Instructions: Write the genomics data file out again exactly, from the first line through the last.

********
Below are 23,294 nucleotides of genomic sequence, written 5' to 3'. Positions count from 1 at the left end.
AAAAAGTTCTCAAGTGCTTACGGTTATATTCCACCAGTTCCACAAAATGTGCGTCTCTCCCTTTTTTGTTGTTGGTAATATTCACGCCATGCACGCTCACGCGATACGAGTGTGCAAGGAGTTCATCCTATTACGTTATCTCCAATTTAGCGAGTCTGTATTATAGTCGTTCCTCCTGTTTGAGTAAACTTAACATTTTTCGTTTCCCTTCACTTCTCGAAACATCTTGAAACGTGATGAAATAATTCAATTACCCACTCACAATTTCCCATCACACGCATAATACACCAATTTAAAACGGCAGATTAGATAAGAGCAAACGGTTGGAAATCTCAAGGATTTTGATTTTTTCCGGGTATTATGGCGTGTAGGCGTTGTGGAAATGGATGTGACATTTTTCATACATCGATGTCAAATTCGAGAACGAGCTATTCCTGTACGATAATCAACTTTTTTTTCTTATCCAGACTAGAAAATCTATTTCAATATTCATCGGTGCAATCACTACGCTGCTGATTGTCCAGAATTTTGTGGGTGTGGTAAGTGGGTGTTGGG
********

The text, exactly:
Below are 23,294 nucleotides of genomic sequence, written 5' to 3'. Positions count from 1 at the left end.
AAAAAGTTCTCAAGTGCTTACGGTTATATTCCACCAGTTCCACAAAATGTGCGTCTCTCCCTTTTTTGTTGTTGGTAATATTCACGCCATGCACGCTCACGCGATACGAGTGTGCAAGGAGTTCATCCTATTACGTTATCTCCAATTTAGCGAGTCTGTATTATAGTCGTTCCTCCTGTTTGAGTAAACTTAACATTTTTCGTTTCCCTTCACTTCTCGAAACATCTTGAAACGTGATGAAATAATTCAATTACCCACTCACAATTTCCCATCACACGCATAATACACCAATTTAAAACGGCAGATTAGATAAGAGCAAACGGTTGGAAATCTCAAGGATTTTGATTTTTTCCGGGTATTATGGCGTGTAGGCGTTGTGGAAATGGATGTGACATTTTTCATACATCGATGTCAAATTCGAGAACGAGCTATTCCTGTACGATAATCAACTTTTTTTTCTTATCCAGACTAGAAAATCTATTTCAATATTCATCGGTGCAATCACTACGCTGCTGATTGTCCAGAATTTTGTGGGTGTGGTAAGTGGGTGTTGGG